High school students settle for cardboard roofs over their heads

By: Danelle Wacker The Press Tribune
-A +A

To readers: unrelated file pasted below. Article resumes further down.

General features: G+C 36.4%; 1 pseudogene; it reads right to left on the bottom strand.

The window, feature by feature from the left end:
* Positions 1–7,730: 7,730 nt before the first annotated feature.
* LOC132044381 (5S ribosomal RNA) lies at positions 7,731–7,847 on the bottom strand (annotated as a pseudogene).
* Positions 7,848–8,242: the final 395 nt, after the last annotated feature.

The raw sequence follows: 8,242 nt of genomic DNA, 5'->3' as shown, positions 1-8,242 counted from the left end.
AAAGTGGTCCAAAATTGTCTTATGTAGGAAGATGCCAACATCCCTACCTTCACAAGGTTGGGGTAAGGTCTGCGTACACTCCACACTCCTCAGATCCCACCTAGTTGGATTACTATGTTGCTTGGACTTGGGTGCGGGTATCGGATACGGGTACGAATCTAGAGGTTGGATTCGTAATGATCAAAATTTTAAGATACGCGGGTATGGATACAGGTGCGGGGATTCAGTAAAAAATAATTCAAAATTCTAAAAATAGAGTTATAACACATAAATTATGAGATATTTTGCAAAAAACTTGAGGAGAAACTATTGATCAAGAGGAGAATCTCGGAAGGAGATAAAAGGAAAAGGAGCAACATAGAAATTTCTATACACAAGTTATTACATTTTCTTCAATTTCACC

This month, a group of high school students were thinking inside the box, literally. In order to raise money and awareness for the homeless population in Roseville, students from Independence and Oakmont high schools slept in cardboard boxes all night. “We wanted to not exactly replicate, but to emphasize how lucky we are to have a home and roof over our heads as well as raise money for those not as fortunate,” said Independence School advisor Gary Fry. The Kids in a Box event included 30 students who were willing to brave the elements in a cardboard box for one night. Participants were required to bring a $30 donation for Roseville Home Start as well as provide their own box. “It’s a strange feeling to think about sleeping at your school,” said Oakmont senior Alex Stubblefield. Independence High School student Grace Snook, who was the driving force behind the box night said she had heard about the idea from some students at Tracy High School. “We decided to join with Oakmont to make the event a bigger success,” she said. In order to create a festive atmosphere, students were encouraged to decorate their boxes in creative ways. “I decided to decorate mine with a simple collage of things that I like and that represent me,” said Oakmont freshman Aria Sherazee. As the night began and boxes were assembled, some students said they were apprehensive about staying out all night without the comforts of home. “I was starting to get worried about how cold it will be,” said junior Austin Murray of Independence. “I can’t imagine having to do this every night.” While the event was held primarily to raise awareness about the homeless in Roseville, several students said they were drawn to the event by the social aspect. “I figured it would be a fun way to hang out with friends,” said Oakmont freshman Colin Westmoreland. In an effort to keep the students occupied all night, a wide array of activities were conducted. “We wanted the event to be a learning experience, but also fun so they would return the next year,” said Oakmont adviser Sondra Myles. “We made sure to have plenty of things to keep them occupied. We had chips, courtesy of donations from Chili’s, peanut butter and jelly sandwiches and an outdoor movie.” Apart from the fun and games, Roseville Home Start office administrator Rhonda Kenny gave a presentation about what Home Start offers its clients. “It’s great to see these students giving up their evening to benefit the community,” Kenny said. “It’s especially great since Home Start always needs donations, what with the economy being how it is.” Roseville Home Start is a refurbished motel made to house 27 families at any given time. Families go through an application process and can stay in the program for two years, one year on campus and one year at their own place. According to Kenny, the application rates have been up and more families are being turned down. “This event will not only make students aware of the condition that homeless people live with, but it will hopefully urge them to do more to help out,” she said. After it was all over several students commented on how fortunate they are. “Sleeping in a box was very cramped. I couldn’t imagine sleeping in it every night and without all the blankets I brought,” said Independence senior Ashley Ismail. “It makes you want to go and do more to help them,” agreed Oakmont senior Ivan Sheruchyk At the conclusion of the event nearly $1,500 was raised to benefit Roseville Home Start.